- Our need for rest, our thirst for intuition, for magic and mystery, for love.
- For dripping blood orange sunsets, giant cups of tea, and crying for no reason.
- For long walks with my Poppy on days that I would have (in the past) crashed.
- For the visible and invisible things, that are so precious, like liquid gold to our souls.
In a world that moves a million miles an hour and talks loudly, blasting me with one blaring version of success, that’s intense and flashy, maybe I can create my own definitions of what productivity means. Of what a good day means. Of what fulfilment and happiness mean.
Poppy reminds me of this every day since she’s arrived. Nowadays a ‘good’ day for us might be quite simply that Poppy gave my Kitty Buddy a ‘kiss’ again or that nothing valuable has been chewed up! Or that I didn’t have to crawl into bed. These are small but significant moments. And such a shift for me from where I was just a few weeks ago.
Because for survivors like me, it hurts to run around like a floating head with no body. It hurts to push past our limits. Stress affects us intensely. Crowds can feel overwhelming. Loud noises can just be too damn much. And through it all, perhaps through sheer trial and error at times, we learn to swim with the currents inside us, rather than painfully against them.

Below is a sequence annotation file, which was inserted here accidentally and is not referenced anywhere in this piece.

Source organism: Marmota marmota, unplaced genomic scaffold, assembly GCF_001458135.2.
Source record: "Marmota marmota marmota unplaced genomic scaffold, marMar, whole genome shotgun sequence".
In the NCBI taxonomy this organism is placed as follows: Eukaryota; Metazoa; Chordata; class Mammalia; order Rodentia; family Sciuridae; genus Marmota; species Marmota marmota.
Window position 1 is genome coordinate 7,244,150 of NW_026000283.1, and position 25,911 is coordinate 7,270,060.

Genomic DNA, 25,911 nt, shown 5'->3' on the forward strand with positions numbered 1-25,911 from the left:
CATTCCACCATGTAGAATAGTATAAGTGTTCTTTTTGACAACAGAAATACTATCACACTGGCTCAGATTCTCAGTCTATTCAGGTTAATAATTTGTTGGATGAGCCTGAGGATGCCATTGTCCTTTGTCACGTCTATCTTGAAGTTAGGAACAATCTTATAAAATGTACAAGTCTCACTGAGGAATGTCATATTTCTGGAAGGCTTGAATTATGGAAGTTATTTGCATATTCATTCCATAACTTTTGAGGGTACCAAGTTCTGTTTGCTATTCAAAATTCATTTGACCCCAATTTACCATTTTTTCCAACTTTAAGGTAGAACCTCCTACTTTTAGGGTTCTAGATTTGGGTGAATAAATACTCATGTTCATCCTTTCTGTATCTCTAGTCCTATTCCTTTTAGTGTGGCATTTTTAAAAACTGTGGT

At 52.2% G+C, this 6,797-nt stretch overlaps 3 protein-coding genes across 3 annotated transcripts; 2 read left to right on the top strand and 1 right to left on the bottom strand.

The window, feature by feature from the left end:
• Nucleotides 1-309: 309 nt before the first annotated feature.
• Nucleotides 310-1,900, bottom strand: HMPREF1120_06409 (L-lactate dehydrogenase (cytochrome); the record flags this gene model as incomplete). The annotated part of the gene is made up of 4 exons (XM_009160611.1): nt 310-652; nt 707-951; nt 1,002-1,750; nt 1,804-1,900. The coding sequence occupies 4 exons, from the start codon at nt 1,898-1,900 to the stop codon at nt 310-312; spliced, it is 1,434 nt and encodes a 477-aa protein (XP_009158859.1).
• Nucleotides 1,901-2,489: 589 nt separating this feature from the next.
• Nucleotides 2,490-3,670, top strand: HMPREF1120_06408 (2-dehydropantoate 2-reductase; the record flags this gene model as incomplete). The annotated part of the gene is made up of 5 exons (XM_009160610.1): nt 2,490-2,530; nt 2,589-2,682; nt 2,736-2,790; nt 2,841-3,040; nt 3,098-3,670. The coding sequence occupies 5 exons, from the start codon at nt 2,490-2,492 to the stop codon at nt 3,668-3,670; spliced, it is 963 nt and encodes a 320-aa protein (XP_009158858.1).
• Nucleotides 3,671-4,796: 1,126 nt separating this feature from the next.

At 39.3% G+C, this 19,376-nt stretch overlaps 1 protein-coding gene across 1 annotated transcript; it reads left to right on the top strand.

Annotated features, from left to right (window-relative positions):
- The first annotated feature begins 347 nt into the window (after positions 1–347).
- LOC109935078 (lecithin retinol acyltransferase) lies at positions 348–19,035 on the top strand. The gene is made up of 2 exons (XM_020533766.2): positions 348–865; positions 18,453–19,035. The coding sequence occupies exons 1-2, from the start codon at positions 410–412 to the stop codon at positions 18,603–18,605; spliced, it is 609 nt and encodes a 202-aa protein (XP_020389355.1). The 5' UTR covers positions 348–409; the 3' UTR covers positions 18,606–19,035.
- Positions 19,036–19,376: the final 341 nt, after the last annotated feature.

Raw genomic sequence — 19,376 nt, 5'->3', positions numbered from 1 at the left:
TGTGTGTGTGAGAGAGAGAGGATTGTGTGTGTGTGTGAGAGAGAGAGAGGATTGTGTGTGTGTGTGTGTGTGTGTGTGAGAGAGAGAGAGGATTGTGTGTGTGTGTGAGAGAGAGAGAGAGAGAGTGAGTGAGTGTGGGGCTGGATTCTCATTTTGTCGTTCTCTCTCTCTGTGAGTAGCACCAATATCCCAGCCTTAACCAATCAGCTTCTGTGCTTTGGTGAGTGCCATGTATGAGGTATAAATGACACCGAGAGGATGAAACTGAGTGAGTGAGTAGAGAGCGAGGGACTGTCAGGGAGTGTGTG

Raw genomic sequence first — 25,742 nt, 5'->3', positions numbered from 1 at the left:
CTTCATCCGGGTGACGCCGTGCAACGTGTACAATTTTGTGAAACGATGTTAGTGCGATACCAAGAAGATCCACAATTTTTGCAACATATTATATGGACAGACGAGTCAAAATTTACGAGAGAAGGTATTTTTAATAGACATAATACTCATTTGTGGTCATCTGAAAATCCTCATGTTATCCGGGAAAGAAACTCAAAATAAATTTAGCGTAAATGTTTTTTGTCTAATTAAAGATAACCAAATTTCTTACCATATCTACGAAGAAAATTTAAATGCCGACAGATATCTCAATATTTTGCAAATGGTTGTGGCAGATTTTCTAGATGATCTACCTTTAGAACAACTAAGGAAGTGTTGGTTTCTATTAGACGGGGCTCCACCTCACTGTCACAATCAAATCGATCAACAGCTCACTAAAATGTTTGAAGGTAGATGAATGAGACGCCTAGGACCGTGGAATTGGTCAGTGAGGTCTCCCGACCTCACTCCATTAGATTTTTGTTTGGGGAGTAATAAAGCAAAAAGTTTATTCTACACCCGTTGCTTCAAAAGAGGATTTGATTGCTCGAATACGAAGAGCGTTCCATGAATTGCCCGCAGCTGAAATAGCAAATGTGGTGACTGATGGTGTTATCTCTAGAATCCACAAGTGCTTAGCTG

Slowly, like trickling of a steady rain, I’m beginning to value being a survivor. I’m learning to protect it. Poppy has taught me that when someone is willing to just be there with you, through it all, that is love. This treasure within. The stubborn softness I refused to let die. Despite everything that was taken that night. There remains a tenderness, and it flows through me in gushing salty waves.
I’m beginning to care for it.
And maybe it doesn’t happen in a singular decision, but many small, beautiful ones. And perhaps there are times when I’m not sure exactly how to love or care for my survivor self. And that’s okay.
But slowly, like the unveiling of a sunrise, hue by precious hue, maybe one day I’ll begin to see that my survival is not a burden. Or a curse.
It births beauty. It gives way to luscious quiet, to vivid high-gloss imagination, to art, to truth, to ancient wisdom that drizzles through me when I least expect it. It’s given me a woof friend for life who will never leave my side. Or who at the very least will help me figure this all out. A walk, a chewed-up shoe and a paw print at a time.
Poppy offers me a gift everyday – quite literally ‘lighting up my life’ with her energy and love. I know now that in lighting that lamp for me, she has brightened my path.
And it’s delicious to sink into that gift.
To take care of both Poppy and myself.
To honour this friendship with my dog.
To honour the trauma with awe.
To see it for what it is.
Not a burden.
I need to remember